Universal features of personality traits from the observer’s perspective: Data from 50 cultures.
|Source||Journal of Personality and Social Psychology, v.88, (3), 2005, Mar, p. 547-561|
|Summary||To test hypotheses about the universality of personality traits, college students in 50 cultures identified an adult or college-age man or woman whom they knew well and rated the 11,985 targets using the third-person version of the Revised NEO Personality Inventory. Factor analyses within cultures showed that the normative American self-report structure was clearly replicated in most cultures, and was recognizable in all. Sex differences replicated earlier self-report results, with the most pronounced differences in Western cultures. Cross-sectional age differences for three factors followed the pattern identified in self-reports, with moderate rates of change during college age and slower changes after age 40. With a few exceptions, these data support the hypothesis that features of personality traits are common to all human groups.|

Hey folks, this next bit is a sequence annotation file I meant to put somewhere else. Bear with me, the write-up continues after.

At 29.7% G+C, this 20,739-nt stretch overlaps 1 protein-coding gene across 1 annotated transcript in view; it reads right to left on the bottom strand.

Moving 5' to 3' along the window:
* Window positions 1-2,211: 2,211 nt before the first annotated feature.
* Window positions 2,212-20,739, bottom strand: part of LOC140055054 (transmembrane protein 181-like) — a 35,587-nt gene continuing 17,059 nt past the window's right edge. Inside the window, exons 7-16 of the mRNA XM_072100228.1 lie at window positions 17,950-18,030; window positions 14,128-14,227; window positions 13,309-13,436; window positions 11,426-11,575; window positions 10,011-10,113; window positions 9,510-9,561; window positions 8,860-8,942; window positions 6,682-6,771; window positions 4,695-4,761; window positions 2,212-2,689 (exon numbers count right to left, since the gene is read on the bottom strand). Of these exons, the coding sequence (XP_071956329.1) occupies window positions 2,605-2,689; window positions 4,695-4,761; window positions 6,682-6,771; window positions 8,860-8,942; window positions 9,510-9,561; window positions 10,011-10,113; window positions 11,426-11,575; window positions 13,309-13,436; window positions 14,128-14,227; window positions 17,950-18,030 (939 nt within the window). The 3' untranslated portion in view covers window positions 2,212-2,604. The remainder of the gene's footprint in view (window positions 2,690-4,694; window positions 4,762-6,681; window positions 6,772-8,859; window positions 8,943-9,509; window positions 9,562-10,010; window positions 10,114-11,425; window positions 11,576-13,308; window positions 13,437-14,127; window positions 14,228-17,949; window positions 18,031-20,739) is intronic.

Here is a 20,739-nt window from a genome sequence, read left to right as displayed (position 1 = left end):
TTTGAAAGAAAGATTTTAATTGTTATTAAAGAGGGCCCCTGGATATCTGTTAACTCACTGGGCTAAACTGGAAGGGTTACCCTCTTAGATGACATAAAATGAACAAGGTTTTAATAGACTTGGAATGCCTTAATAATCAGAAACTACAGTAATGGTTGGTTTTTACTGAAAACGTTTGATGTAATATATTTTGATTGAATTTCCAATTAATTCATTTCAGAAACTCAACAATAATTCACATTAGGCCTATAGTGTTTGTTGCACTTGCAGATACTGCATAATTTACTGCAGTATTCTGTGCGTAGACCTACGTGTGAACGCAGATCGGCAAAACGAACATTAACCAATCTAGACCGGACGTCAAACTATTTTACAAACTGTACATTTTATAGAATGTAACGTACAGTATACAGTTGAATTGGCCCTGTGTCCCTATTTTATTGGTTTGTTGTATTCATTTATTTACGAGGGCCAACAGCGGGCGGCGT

|Rights||Journal of personality and social psychology © Copyright 2005 American Psychological Assoication. The jouranl's web site is located at http://www.apa.org/journals/ This article may not exactly replicate the final version published in the APA Journal. It is not the copy of record.|
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